<
>

Federer, Roddick still best on grass

7/1/2004

WIMBLEDON, England -- When you have a serve as big as Andy Roddick's, it just provides so many possibilities on any surface. On grass, it has made him arguably the second-best player behind Roger Federer. Roddick has won the title at Queen's Club for two consecutive years; he's in the semifinals for a second straight year and got here without losing a set.

Roddick is holding serve so regularly it allows him to take more chances in his return game. Barring any major arm injuries, he'll have the best serve for the next decade. That alone will keep him as one of the best grass-court players in the world.

In the semifinal, he'll play Mario Ancic, who probably returns serve better than anyone Roddick's faced here so far. It was interesting to see how, in Wednesday's quarterfinal, Ancic was able to break down Tim Henman's serve. Ancic cannot break down Roddick's serve, but he'll have to put a lot of pressure on Roddick's serve in hopes of getting him to second-guess himself.

So far, when Roddick has faced an attacking opponent he's become more aggressive coming to the net. Against less aggressive opponents he stays back more. Ancic is unlikely to attack Roddick's second serve. For Ancic to have a chance, he'll need to serve big and accurately, and to volley better than he did against Henman.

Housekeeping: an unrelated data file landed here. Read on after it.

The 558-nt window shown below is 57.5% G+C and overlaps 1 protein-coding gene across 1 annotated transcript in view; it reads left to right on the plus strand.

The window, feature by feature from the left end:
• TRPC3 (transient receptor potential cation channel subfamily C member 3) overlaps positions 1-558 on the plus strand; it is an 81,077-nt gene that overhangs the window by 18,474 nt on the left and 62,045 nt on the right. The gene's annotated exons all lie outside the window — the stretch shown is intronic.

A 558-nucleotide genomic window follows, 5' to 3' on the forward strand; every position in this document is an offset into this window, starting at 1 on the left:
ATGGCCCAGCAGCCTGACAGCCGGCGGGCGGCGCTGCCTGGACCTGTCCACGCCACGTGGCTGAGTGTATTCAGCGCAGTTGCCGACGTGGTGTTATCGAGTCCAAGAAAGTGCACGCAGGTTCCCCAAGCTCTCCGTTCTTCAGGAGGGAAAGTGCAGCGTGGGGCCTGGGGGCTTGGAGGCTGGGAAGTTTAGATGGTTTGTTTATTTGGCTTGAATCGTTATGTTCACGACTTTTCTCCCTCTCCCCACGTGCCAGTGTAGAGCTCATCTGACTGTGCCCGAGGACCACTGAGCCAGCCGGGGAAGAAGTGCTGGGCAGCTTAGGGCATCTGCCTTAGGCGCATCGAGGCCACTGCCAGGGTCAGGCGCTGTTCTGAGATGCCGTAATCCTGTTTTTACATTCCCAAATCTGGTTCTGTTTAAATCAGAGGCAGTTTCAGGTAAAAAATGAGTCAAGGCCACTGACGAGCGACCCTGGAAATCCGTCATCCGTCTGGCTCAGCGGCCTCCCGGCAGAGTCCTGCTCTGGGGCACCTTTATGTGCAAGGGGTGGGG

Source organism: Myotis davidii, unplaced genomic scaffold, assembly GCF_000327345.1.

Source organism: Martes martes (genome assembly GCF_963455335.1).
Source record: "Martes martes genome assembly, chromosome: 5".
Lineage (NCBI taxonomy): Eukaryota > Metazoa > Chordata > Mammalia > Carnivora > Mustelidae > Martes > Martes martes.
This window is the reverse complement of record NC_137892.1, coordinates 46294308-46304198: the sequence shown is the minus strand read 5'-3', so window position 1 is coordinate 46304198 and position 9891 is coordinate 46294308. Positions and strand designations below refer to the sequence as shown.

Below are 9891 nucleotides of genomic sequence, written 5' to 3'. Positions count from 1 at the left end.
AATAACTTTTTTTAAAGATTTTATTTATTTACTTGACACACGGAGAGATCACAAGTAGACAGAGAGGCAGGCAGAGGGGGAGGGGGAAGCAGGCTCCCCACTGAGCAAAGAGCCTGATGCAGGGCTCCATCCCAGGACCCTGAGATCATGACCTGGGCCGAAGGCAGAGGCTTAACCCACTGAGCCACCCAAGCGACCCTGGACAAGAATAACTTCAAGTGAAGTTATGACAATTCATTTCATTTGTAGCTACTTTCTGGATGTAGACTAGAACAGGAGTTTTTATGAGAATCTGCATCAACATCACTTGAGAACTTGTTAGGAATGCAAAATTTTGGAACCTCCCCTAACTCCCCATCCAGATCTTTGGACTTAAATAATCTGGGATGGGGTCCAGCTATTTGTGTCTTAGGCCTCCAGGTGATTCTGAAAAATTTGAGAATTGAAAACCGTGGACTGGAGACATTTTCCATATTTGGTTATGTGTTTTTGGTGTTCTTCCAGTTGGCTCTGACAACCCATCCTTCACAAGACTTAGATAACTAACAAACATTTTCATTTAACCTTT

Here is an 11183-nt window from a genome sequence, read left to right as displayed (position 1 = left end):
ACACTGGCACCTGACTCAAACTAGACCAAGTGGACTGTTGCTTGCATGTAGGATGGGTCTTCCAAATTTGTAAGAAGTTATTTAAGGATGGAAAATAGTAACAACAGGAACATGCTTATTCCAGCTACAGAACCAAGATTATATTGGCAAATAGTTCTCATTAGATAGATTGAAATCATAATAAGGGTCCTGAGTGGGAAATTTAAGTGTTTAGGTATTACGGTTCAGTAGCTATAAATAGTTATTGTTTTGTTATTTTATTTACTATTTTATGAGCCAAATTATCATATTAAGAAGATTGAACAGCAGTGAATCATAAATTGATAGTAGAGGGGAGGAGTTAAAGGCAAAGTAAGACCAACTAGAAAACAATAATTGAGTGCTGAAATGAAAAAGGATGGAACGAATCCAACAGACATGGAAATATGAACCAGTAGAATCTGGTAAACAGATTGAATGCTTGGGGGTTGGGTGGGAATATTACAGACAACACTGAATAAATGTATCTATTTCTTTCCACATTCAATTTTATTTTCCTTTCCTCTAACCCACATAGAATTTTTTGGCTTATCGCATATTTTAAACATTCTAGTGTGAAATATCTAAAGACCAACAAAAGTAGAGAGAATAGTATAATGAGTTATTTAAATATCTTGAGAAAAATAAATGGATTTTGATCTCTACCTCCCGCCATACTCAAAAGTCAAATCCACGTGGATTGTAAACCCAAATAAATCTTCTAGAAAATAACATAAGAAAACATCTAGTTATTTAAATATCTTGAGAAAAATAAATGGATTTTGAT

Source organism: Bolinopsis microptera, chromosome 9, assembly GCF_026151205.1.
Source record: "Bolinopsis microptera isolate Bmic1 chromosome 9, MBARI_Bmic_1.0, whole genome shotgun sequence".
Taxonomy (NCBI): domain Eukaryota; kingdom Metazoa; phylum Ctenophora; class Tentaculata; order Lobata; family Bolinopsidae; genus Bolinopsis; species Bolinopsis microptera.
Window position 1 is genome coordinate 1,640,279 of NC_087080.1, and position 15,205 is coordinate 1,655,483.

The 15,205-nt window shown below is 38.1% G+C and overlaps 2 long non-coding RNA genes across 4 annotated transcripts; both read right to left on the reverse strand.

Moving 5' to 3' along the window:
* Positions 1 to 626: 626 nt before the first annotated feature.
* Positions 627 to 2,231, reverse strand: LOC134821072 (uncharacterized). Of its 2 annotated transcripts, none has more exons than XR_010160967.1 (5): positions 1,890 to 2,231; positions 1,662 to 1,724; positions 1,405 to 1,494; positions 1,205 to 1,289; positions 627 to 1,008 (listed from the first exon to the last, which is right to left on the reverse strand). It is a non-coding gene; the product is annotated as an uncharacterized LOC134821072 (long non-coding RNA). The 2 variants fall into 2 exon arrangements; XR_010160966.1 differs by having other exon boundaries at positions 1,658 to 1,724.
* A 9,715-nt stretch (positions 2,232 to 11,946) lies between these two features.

It wouldn't be surprising to see several tiebreaks in this match. If that happens, Roddick has the advantage because the stronger server, who gets free points off his serve, generally does better in a tiebreak.

Roddick should win this match in four sets, but it will be a lot closer than people think.

So far in The Championships, the only things that have bothered Roger Federer are the rain delays. He was in such control against Lleyton Hewitt that only the two rain delays allowed Hewitt to get back into the match. When Federer is playing his game and is as confident as he is now, there's no one who can beat him. Certainly not Sebastien Grosjean, whom he plays in the semifinals. Federer has more power and a bigger serve, and he's infinitely a better volleyer.

Grosjean has to hope for a few rain delays in this match to break up Federer's rhythm. If that happens, he's got to be ready to capitalize like Hewitt did. Under nice conditions, Grosjean cannot win this match. Grosjean and Roddick are the only two who haven't lost a set in this championship. But Grosjean has not faced anyone in this championship whom you wouldn't expect him to beat, including his quarterfinal against relatively unknown Florian Mayer.

Grosjean is known for not closing out tournaments. Once he reaches the semis or finals of an event, he doesn't play his best tennis. There's no reason why a guy with his talent and ability shouldn't have more than three career titles and seven final losses. That stat shows he's not playing to the best of his ability.
He cannot afford to do that against Federer.

Federer should serve and volley in this match more than against Hewitt because Grosjean doesn't have Hewitt's return of serve skill. Consequently, the points will be a lot shorter than against Hewitt, which will give Grosjean less time to run around the baseline and play the longer points.

Federer will make it through to the final for the second straight year with straight sets victory and we'll get the matchup we all hoped for from the beginning of the tournament: Roddick vs. Federer.

MaliVai Washington, a tennis analyst for ESPN, reached the 1996 Wimbledon final.